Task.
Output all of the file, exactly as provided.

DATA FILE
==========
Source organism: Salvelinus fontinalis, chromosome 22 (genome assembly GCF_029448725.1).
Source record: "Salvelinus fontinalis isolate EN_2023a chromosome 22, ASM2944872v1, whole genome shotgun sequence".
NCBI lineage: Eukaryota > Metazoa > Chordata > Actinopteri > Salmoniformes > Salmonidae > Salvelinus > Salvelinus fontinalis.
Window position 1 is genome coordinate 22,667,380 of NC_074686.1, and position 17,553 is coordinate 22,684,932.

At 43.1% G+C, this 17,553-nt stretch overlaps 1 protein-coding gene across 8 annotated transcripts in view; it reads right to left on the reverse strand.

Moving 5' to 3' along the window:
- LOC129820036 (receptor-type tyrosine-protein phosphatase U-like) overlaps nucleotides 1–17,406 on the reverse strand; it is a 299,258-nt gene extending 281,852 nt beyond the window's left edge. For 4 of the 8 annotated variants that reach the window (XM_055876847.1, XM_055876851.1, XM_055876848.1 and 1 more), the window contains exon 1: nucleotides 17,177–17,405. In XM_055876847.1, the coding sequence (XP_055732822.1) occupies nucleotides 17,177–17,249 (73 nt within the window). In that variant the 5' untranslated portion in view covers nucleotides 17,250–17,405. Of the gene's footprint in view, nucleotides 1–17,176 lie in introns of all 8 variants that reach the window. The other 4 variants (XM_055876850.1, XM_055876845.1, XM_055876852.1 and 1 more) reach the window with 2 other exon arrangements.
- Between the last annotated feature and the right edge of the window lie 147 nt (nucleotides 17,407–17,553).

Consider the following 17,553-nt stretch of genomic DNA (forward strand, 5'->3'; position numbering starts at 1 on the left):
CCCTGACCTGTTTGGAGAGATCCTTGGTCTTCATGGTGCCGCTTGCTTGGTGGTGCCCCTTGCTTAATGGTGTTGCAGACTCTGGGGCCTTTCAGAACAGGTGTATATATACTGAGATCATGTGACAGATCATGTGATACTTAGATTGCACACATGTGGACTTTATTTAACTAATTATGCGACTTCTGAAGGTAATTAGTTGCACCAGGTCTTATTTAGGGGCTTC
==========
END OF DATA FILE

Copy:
Source organism: Salvelinus fontinalis, chromosome 22 (genome assembly GCF_029448725.1).
Source record: "Salvelinus fontinalis isolate EN_2023a chromosome 22, ASM2944872v1, whole genome shotgun sequence".
NCBI lineage: Eukaryota > Metazoa > Chordata > Actinopteri > Salmoniformes > Salmonidae > Salvelinus > Salvelinus fontinalis.
Window position 1 is genome coordinate 22,667,380 of NC_074686.1, and position 17,553 is coordinate 22,684,932.

At 43.1% G+C, this 17,553-nt stretch overlaps 1 protein-coding gene across 8 annotated transcripts in view; it reads right to left on the reverse strand.

Moving 5' to 3' along the window:
- LOC129820036 (receptor-type tyrosine-protein phosphatase U-like) overlaps nucleotides 1–17,406 on the reverse strand; it is a 299,258-nt gene extending 281,852 nt beyond the window's left edge. For 4 of the 8 annotated variants that reach the window (XM_055876847.1, XM_055876851.1, XM_055876848.1 and 1 more), the window contains exon 1: nucleotides 17,177–17,405. In XM_055876847.1, the coding sequence (XP_055732822.1) occupies nucleotides 17,177–17,249 (73 nt within the window). In that variant the 5' untranslated portion in view covers nucleotides 17,250–17,405. Of the gene's footprint in view, nucleotides 1–17,176 lie in introns of all 8 variants that reach the window. The other 4 variants (XM_055876850.1, XM_055876845.1, XM_055876852.1 and 1 more) reach the window with 2 other exon arrangements.
- Between the last annotated feature and the right edge of the window lie 147 nt (nucleotides 17,407–17,553).

Consider the following 17,553-nt stretch of genomic DNA (forward strand, 5'->3'; position numbering starts at 1 on the left):
CCCTGACCTGTTTGGAGAGATCCTTGGTCTTCATGGTGCCGCTTGCTTGGTGGTGCCCCTTGCTTAATGGTGTTGCAGACTCTGGGGCCTTTCAGAACAGGTGTATATATACTGAGATCATGTGACAGATCATGTGATACTTAGATTGCACACATGTGGACTTTATTTAACTAATTATGCGACTTCTGAAGGTAATTAGTTGCACCAGGTCTTATTTAGGGGCTTC